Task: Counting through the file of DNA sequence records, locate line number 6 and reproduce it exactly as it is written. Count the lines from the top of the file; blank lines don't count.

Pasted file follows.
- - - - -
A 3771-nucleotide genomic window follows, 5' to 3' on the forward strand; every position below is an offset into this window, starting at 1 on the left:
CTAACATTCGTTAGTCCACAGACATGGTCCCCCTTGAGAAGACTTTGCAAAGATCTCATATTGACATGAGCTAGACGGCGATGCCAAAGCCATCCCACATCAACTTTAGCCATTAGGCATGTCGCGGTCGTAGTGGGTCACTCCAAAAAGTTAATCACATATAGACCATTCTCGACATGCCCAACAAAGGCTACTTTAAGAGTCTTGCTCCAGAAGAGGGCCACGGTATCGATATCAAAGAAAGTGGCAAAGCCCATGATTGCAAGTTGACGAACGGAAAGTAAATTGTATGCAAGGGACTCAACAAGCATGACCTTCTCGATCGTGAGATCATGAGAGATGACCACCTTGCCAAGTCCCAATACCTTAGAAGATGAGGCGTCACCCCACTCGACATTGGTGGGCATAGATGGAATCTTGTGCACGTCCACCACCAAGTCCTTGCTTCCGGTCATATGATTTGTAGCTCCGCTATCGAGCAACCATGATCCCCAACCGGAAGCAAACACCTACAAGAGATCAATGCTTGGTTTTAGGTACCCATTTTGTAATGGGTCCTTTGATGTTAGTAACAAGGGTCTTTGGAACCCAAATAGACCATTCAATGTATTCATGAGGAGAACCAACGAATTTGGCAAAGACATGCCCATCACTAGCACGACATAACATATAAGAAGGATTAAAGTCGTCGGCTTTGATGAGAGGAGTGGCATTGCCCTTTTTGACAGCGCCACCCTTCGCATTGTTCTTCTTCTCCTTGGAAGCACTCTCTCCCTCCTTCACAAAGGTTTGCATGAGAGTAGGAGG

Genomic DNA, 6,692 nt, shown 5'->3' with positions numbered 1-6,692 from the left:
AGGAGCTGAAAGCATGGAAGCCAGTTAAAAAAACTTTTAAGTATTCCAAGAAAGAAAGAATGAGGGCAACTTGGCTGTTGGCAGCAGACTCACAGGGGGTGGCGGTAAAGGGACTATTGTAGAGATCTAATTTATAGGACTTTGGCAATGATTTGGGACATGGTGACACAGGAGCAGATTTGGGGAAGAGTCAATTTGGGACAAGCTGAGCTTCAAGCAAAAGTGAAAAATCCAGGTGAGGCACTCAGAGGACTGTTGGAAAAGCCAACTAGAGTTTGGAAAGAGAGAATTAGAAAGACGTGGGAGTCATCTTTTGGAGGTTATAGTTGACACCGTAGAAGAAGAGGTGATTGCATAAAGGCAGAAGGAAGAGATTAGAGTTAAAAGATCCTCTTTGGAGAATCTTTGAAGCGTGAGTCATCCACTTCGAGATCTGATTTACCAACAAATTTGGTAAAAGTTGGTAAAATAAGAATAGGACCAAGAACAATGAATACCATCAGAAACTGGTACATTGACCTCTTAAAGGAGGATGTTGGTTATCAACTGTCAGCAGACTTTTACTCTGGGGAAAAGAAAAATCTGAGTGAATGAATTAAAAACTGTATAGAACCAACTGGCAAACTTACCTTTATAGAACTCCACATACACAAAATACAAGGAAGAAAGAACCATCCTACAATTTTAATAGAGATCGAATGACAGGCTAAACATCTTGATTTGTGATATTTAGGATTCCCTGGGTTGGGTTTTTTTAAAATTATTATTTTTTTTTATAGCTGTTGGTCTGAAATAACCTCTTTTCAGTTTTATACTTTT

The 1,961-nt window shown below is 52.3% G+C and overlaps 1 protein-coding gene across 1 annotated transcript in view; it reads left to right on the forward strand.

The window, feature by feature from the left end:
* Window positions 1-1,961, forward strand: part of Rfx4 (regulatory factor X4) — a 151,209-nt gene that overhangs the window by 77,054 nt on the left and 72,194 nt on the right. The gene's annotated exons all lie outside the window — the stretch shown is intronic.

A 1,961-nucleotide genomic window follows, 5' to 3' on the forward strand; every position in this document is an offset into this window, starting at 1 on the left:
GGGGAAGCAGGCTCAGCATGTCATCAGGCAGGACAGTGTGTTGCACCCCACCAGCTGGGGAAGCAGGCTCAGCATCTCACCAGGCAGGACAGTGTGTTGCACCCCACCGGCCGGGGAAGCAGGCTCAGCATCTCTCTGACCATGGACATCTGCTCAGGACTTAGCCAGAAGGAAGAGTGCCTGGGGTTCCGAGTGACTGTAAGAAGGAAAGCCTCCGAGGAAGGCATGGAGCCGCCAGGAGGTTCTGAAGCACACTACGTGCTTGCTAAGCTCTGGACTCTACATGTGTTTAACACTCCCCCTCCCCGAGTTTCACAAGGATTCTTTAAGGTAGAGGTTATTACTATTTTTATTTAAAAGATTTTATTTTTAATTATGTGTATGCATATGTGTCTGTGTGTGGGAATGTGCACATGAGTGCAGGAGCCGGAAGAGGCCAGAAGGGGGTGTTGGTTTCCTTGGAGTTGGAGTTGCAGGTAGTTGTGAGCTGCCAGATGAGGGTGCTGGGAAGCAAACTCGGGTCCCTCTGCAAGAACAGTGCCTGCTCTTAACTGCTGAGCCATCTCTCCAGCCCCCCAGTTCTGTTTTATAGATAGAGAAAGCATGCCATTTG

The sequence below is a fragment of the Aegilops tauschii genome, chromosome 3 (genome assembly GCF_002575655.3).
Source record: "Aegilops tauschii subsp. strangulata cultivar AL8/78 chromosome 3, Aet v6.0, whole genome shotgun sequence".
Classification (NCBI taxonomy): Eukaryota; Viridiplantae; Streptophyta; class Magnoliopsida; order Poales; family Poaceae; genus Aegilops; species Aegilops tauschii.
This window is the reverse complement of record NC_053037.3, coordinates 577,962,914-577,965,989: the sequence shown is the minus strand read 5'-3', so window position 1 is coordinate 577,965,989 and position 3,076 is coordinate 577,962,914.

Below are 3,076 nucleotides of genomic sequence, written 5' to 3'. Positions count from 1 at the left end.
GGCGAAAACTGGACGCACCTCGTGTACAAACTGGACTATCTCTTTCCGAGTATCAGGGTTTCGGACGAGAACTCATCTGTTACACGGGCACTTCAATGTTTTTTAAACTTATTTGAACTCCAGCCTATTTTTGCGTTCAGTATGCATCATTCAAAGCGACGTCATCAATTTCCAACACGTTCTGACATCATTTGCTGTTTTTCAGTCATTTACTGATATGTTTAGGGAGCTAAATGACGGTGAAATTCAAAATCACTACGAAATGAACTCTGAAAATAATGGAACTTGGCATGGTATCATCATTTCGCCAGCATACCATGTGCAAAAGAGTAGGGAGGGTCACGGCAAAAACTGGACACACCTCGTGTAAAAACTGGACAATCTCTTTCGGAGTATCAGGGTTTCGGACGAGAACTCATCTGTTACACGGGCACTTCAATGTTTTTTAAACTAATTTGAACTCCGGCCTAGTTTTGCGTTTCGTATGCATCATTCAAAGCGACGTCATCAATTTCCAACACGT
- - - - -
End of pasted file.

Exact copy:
The window, feature by feature from the left end: